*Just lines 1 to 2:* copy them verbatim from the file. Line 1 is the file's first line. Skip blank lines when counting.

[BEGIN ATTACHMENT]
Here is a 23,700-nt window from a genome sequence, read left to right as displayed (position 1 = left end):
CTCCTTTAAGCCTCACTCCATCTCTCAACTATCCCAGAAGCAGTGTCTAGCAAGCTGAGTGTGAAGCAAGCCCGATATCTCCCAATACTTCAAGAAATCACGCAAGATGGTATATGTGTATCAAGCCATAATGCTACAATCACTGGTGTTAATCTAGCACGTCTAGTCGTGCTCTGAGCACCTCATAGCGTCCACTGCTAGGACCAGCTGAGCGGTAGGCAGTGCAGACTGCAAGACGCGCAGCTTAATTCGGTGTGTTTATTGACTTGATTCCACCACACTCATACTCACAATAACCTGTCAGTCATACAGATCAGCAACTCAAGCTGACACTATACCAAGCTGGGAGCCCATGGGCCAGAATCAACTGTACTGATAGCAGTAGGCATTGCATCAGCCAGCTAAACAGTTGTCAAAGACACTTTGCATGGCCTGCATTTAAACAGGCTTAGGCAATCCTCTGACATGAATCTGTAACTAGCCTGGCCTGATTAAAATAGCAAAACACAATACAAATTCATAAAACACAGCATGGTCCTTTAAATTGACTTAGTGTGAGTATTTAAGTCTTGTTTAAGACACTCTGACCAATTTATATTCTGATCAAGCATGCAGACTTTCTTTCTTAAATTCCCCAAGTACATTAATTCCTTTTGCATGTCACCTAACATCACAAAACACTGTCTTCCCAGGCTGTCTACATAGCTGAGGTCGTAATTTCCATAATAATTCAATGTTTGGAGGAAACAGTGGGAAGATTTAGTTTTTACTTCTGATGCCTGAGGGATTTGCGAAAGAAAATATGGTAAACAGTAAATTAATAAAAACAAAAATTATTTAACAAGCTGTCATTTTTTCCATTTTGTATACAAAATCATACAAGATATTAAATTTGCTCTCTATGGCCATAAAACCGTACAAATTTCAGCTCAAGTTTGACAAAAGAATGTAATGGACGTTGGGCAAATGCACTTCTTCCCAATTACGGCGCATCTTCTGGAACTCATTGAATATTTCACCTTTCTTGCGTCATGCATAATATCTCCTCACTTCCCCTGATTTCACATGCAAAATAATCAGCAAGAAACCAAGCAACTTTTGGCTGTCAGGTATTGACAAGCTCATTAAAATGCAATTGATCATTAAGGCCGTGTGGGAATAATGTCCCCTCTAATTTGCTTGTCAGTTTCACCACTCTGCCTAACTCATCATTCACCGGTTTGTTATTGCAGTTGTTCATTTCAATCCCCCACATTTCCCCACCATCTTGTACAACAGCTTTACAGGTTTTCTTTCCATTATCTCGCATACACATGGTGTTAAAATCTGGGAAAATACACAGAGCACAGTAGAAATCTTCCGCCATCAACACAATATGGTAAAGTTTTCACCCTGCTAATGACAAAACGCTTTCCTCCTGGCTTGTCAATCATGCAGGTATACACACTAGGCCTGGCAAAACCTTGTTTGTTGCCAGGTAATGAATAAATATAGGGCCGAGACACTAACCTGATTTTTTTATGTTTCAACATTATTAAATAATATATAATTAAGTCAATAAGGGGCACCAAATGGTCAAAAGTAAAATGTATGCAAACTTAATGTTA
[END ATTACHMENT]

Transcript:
Here is a 23,700-nt window from a genome sequence, read left to right as displayed (position 1 = left end):
CTCCTTTAAGCCTCACTCCATCTCTCAACTATCCCAGAAGCAGTGTCTAGCAAGCTGAGTGTGAAGCAAGCCCGATATCTCCCAATACTTCAAGAAATCACGCAAGATGGTATATGTGTATCAAGCCATAATGCTACAATCACTGGTGTTAATCTAGCACGTCTAGTCGTGCTCTGAGCACCTCATAGCGTCCACTGCTAGGACCAGCTGAGCGGTAGGCAGTGCAGACTGCAAGACGCGCAGCTTAATTCGGTGTGTTTATTGACTTGATTCCACCACACTCATACTCACAATAACCTGTCAGTCATACAGATCAGCAACTCAAGCTGACACTATACCAAGCTGGGAGCCCATGGGCCAGAATCAACTGTACTGATAGCAGTAGGCATTGCATCAGCCAGCTAAACAGTTGTCAAAGACACTTTGCATGGCCTGCATTTAAACAGGCTTAGGCAATCCTCTGACATGAATCTGTAACTAGCCTGGCCTGATTAAAATAGCAAAACACAATACAAATTCATAAAACACAGCATGGTCCTTTAAATTGACTTAGTGTGAGTATTTAAGTCTTGTTTAAGACACTCTGACCAATTTATATTCTGATCAAGCATGCAGACTTTCTTTCTTAAATTCCCCAAGTACATTAATTCCTTTTGCATGTCACCTAACATCACAAAACACTGTCTTCCCAGGCTGTCTACATAGCTGAGGTCGTAATTTCCATAATAATTCAATGTTTGGAGGAAACAGTGGGAAGATTTAGTTTTTACTTCTGATGCCTGAGGGATTTGCGAAAGAAAATATGGTAAACAGTAAATTAATAAAAACAAAAATTATTTAACAAGCTGTCATTTTTTCCATTTTGTATACAAAATCATACAAGATATTAAATTTGCTCTCTATGGCCATAAAACCGTACAAATTTCAGCTCAAGTTTGACAAAAGAATGTAATGGACGTTGGGCAAATGCACTTCTTCCCAATTACGGCGCATCTTCTGGAACTCATTGAATATTTCACCTTTCTTGCGTCATGCATAATATCTCCTCACTTCCCCTGATTTCACATGCAAAATAATCAGCAAGAAACCAAGCAACTTTTGGCTGTCAGGTATTGACAAGCTCATTAAAATGCAATTGATCATTAAGGCCGTGTGGGAATAATGTCCCCTCTAATTTGCTTGTCAGTTTCACCACTCTGCCTAACTCATCATTCACCGGTTTGTTATTGCAGTTGTTCATTTCAATCCCCCACATTTCCCCACCATCTTGTACAACAGCTTTACAGGTTTTCTTTCCATTATCTCGCATACACATGGTGTTAAAATCTGGGAAAATACACAGAGCACAGTAGAAATCTTCCGCCATCAACACAATATGGTAAAGTTTTCACCCTGCTAATGACAAAACGCTTTCCTCCTGGCTTGTCAATCATGCAGGTATACACACTAGGCCTGGCAAAACCTTGTTTGTTGCCAGGTAATGAATAAATATAGGGCCGAGACACTAACCTGATTTTTTTATGTTTCAACATTATTAAATAATATATAATTAAGTCAATAAGGGGCACCAAATGGTCAAAAGTAAAATGTATGCAAACTTAATGTTA